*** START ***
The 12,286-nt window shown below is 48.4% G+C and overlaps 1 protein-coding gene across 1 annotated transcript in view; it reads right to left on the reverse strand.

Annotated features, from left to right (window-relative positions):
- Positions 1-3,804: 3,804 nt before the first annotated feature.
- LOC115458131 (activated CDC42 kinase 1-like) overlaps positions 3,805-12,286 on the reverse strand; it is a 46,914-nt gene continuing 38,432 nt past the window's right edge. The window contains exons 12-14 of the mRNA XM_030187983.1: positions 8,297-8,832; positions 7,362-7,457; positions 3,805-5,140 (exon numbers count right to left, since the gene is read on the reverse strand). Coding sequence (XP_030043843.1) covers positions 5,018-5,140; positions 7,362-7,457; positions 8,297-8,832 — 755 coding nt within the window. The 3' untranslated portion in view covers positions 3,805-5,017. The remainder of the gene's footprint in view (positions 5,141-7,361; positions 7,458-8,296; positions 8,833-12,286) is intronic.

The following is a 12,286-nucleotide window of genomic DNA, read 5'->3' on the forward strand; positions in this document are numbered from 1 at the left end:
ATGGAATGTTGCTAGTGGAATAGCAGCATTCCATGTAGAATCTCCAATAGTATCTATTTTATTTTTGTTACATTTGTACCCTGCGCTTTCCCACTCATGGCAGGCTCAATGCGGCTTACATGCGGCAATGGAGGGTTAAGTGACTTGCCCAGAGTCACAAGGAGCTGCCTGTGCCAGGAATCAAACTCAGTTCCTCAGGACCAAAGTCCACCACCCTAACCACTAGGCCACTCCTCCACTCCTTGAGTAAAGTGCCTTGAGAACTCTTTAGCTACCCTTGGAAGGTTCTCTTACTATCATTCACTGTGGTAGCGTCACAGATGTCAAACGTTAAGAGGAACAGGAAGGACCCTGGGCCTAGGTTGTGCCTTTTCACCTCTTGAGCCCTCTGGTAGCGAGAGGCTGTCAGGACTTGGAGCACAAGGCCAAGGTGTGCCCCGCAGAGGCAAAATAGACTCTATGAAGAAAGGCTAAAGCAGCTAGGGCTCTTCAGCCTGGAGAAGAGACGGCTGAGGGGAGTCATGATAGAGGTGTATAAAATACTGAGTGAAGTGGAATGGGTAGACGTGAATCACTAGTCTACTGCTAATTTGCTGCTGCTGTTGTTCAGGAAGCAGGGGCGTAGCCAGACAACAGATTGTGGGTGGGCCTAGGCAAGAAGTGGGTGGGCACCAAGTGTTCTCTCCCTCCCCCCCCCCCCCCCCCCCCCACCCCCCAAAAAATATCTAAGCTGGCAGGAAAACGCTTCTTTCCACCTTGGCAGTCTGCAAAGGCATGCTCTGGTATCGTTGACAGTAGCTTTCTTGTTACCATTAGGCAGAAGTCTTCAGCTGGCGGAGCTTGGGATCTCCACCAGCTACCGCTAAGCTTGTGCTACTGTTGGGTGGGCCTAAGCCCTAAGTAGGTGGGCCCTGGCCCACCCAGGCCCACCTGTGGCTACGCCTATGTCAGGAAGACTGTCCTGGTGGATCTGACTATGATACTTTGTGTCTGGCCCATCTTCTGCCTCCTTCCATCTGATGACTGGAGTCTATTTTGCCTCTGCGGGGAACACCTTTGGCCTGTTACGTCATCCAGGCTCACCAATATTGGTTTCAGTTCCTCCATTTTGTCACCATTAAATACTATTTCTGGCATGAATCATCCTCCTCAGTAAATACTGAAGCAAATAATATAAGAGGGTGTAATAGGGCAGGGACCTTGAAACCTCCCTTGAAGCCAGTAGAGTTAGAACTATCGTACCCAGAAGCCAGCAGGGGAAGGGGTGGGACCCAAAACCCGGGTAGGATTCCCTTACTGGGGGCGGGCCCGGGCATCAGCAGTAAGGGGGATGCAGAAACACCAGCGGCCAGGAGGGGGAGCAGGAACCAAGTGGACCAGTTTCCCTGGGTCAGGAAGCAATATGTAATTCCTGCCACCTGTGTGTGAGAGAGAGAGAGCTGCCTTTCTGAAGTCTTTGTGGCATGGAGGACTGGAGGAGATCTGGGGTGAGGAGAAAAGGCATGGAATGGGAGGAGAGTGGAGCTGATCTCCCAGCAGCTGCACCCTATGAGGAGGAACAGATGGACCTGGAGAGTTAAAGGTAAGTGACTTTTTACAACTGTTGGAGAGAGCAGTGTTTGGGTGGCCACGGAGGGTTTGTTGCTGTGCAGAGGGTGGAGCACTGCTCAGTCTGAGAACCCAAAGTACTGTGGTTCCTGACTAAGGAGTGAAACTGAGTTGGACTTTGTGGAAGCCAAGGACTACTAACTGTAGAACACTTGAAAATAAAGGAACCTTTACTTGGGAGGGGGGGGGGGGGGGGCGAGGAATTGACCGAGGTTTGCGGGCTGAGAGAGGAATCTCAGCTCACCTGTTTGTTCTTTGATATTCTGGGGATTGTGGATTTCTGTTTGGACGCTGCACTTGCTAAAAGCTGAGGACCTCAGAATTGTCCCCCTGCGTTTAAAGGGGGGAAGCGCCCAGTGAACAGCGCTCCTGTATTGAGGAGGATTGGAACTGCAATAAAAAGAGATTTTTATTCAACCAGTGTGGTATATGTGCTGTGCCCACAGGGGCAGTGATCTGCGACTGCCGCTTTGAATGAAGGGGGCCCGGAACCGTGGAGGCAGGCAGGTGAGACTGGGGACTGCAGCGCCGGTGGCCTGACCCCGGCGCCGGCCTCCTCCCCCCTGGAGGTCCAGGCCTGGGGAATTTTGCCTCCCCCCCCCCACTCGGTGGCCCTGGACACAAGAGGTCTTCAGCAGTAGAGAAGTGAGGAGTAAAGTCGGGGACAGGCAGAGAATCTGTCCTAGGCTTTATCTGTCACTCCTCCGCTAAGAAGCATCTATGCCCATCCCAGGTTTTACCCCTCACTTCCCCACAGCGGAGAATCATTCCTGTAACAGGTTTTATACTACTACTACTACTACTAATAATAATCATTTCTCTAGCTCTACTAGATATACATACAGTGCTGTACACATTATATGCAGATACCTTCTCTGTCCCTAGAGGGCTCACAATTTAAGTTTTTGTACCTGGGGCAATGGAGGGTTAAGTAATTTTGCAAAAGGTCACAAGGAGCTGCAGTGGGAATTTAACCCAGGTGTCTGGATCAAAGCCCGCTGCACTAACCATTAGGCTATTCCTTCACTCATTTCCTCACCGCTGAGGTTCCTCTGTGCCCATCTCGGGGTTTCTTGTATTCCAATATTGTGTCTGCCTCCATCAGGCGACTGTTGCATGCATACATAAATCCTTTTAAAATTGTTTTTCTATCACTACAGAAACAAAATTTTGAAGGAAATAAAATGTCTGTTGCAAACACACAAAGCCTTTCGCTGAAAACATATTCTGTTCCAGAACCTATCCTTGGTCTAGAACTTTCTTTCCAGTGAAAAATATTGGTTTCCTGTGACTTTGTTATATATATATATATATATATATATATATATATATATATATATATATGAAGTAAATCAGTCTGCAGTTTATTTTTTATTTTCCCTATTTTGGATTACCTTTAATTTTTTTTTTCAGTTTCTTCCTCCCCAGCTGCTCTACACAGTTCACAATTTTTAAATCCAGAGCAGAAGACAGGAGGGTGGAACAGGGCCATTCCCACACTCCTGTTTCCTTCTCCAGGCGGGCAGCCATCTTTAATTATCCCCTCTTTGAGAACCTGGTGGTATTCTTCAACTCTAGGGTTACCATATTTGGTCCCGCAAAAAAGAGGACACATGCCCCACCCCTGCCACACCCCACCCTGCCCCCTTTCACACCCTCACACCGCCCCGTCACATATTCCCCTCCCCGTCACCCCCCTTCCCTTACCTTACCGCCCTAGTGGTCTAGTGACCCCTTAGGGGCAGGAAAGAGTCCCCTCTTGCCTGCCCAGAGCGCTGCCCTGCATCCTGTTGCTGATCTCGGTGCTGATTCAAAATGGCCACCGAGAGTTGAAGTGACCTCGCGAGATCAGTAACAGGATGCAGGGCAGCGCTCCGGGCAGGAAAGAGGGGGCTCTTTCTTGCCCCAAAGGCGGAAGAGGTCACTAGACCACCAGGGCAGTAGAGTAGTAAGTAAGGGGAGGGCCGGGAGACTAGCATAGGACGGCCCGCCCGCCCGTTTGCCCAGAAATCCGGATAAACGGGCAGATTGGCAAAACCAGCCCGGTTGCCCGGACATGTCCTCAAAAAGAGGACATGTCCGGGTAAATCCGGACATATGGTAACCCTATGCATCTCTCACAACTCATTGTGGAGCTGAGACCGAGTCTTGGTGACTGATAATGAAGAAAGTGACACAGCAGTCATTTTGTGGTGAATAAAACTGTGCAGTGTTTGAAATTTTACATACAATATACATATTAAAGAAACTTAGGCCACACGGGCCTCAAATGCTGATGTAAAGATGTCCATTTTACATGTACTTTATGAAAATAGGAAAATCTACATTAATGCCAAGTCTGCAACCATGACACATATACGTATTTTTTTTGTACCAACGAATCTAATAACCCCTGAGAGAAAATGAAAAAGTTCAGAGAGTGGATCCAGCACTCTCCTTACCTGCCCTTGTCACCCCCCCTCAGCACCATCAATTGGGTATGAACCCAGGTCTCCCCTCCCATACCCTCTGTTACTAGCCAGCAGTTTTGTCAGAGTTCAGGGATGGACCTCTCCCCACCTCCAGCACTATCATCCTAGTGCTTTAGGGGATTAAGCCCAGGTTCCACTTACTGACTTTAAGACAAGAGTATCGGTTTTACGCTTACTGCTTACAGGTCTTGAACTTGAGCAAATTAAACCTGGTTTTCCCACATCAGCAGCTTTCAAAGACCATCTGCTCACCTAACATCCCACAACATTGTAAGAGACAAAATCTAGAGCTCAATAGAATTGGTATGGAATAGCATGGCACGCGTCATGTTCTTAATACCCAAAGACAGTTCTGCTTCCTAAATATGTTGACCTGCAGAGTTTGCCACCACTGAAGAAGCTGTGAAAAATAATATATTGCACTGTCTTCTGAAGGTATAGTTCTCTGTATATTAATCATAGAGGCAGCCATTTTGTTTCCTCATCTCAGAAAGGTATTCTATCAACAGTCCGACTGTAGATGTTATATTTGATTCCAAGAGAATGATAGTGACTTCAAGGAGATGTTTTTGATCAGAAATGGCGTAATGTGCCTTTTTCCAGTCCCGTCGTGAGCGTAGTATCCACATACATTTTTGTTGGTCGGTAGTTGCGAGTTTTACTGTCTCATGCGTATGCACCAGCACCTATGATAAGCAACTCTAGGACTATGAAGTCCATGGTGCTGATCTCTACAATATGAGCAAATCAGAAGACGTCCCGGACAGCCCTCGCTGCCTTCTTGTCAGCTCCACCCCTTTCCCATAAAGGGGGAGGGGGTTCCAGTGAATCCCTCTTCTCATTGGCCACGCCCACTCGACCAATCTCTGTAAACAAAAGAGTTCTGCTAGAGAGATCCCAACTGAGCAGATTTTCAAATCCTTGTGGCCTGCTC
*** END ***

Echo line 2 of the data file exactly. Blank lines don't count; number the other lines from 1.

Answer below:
Annotated features, from left to right (window-relative positions):